HOWARD C.J.—Pitchapullai v. Leembruggen.
Present: Howard C.J.
PITCHAPULLAI et al. v. LEEMBRUGGEN.
M.C. Hatton, 97-99.
Plea of guilt—Plea not an unqualified expression of guilt—Accused’s right towithdraw plea.
Where a plea of guilt entered by an accused is expressed in termswhich leave room to doubt whether the plea is unqualified, the accusedis entitled to withdraw the plea.
^ PPEAL from a conviction by the Magistrate of Hatton.—
A. Rajapakse (with him S. Aiyar and M. Balasunderam.), for theaccused, petitioners, in applications for revision in M. C. Hatton, Nos. 97,98, 99, and Nos. 101, 102, 103, 104, 107, 108, 110, 111, 112, and for theaccused, appellants, in S. C. Nos. 147, 148, 149, 150, 151, 152, 153.
M.T. de S. Amerasekere, K.C., Solicitor-General (with him NihalGunasekera, C.C.), for the Crown, respondents, in applications for revisionin M. C. Hatton, Nos. 97, 98, 99, 101, 102, 103, 104, 107, 108, 110, 111, 112,and S. C. Nos. 147 to 153.
Cur. adv. vult.
March 14, 1940. Howard C.J.—
The points that arise for decision in these cases are the same and inthese circumstances Counsel on both sides have asked that they should betaken together. In applications for revision in M. C. Hatton, Nos. 9798 and 99 the petitioners pray that the Court may be pleased to quasithe proceedings had against them on January 30, 1940, and thereaftermake order directing the continuation of the trial in accordance with the
nuwAitu c.j.—ritctiapuuai v. L,eemOruggen.
law. In applications for revision in M. C. Hatton, Nos. 101, 102, 103, 104,107, 108, 110, 111 and 112, and in appeals M. C. Hatton, Nos. 100, 102,103, 104, 107 and 108, the petitioners pray that the Court may set asidethe convictions and sentences entered against them and make orderallowing the appellants to withdraw their pleas of guilt and make suchother orders as may seem meet and proper to the Court. In cases Nos. 97and 98 each of the petitioners on January 30, 1940, who on January 20,1940, had pleaded “ not guilty ”, stated “ I am guilty. I will leave theestate in a week ”. The Magistrate thereupon made order as follows:“ Call case on February 7 at Nuwara Eliya ”. In case No. 99 theaccused made the same statement and the Magistrate thereupon madeorder as follows : “ Call case at Nuwara Eliya on February 7. Sentencedeferred until then ”. No further orders have been made by theMagistrate in these three cases.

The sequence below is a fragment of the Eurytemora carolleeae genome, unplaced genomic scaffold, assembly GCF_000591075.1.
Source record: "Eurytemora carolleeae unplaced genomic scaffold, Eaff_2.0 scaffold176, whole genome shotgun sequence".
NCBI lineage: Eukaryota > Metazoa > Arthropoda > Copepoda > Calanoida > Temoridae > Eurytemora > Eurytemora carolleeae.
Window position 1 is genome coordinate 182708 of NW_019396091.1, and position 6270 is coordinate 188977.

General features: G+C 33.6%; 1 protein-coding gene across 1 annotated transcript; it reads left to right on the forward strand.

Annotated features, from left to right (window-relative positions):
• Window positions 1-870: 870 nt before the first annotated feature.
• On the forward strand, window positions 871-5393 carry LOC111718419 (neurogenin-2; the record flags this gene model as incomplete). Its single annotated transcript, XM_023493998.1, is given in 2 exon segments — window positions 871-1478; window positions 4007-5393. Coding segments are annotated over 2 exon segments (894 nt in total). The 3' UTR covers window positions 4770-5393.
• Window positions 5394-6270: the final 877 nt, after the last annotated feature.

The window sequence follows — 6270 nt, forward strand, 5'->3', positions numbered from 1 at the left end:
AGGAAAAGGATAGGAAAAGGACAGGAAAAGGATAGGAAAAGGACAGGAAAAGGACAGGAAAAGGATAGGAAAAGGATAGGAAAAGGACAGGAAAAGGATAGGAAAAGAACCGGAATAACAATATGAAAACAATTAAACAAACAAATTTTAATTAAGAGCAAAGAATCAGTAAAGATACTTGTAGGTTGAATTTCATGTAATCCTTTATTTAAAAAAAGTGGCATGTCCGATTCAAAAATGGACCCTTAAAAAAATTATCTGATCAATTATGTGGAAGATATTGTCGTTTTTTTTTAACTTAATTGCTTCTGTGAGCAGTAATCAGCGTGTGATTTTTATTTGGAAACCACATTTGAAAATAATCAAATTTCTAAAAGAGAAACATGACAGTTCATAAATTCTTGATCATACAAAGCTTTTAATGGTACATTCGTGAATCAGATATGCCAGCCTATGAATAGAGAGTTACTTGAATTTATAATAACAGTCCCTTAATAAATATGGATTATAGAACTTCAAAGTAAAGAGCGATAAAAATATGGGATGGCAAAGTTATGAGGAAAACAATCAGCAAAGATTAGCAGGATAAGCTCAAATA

In the other cases the Magistrate on January 30, 1940, made the sameorder as in cases Nos. 97 and 98. On February 7, 1940, Counsel for eachof the accused applied to withdraw the latter’s plea of guilty. Thisapplication was refused and the Magistrate then found each of the accusedguilty on his own plea and convicted them and sentenced them to a termof one month’s rigorous imprisonment. On behalf of the various accusedMr. Rajapakse has contended that the Magistrate was wrong in law inrefusing to allow the accused to withdraw their pleas of guilty. TheActing Solicitor-General admits that, if the pleas of guilty were qualified,they could be withdrawn. He also admits that the wording of thosepleas and the affidavits of the accused in support of their petitions permitof some doubt as to whether the pleas in law amounted to unqualifiedadmissions of guilt. In these circumstances he suggests that the mattershould be referred to the Magistrate for report. I am of opinion that thepleas are so phrased that it is a matter of inference as to whether they areunqualified admissions of guilt. It is conceivable that they amount to aplea of guilty on the condition that a week is allowed for the accused toleave the estate. If this inference is correct the plea of guilty was notunqualified. In these circumstances the doubt as to whether thepleas are unqualified must be resolved in favour of the accused.' Itherefore, hold that the accused should in these cases have been permittedto withdraw their pleas and substitute pleas of “ not guilty ”.
Even if the pleas were unqualified it is maintained by Mr. Rajapaksethat they could be withdrawn. The Magistrate has not recorded a formalconviction of the accused in any of these cases. In these circumstancesthe judgment of Bertram A.C.J. in Fernando v. Costais authority forthe proposition that such pleas could at the option of the accused bewithdrawn and treated as never having been made. Roosemalecocq v.Sally2, is a further authority for the same proposition. In cases Nos. 100,101, 102, 103, 104, 107, 108, 110, 111 and 112 the convictions and sentencesmust he set aside and the cases remitted to be tried by a differentMagistrate.
In cases Nos. 97, 98 and 99 the proceedings are also quashed and thecases remitted for trial by a different Magistrate.
» 37 N. L. B. 139.
» S C. ir. B. 235.
PITCHAPULLAI et al. v. LEEMBRUGGEN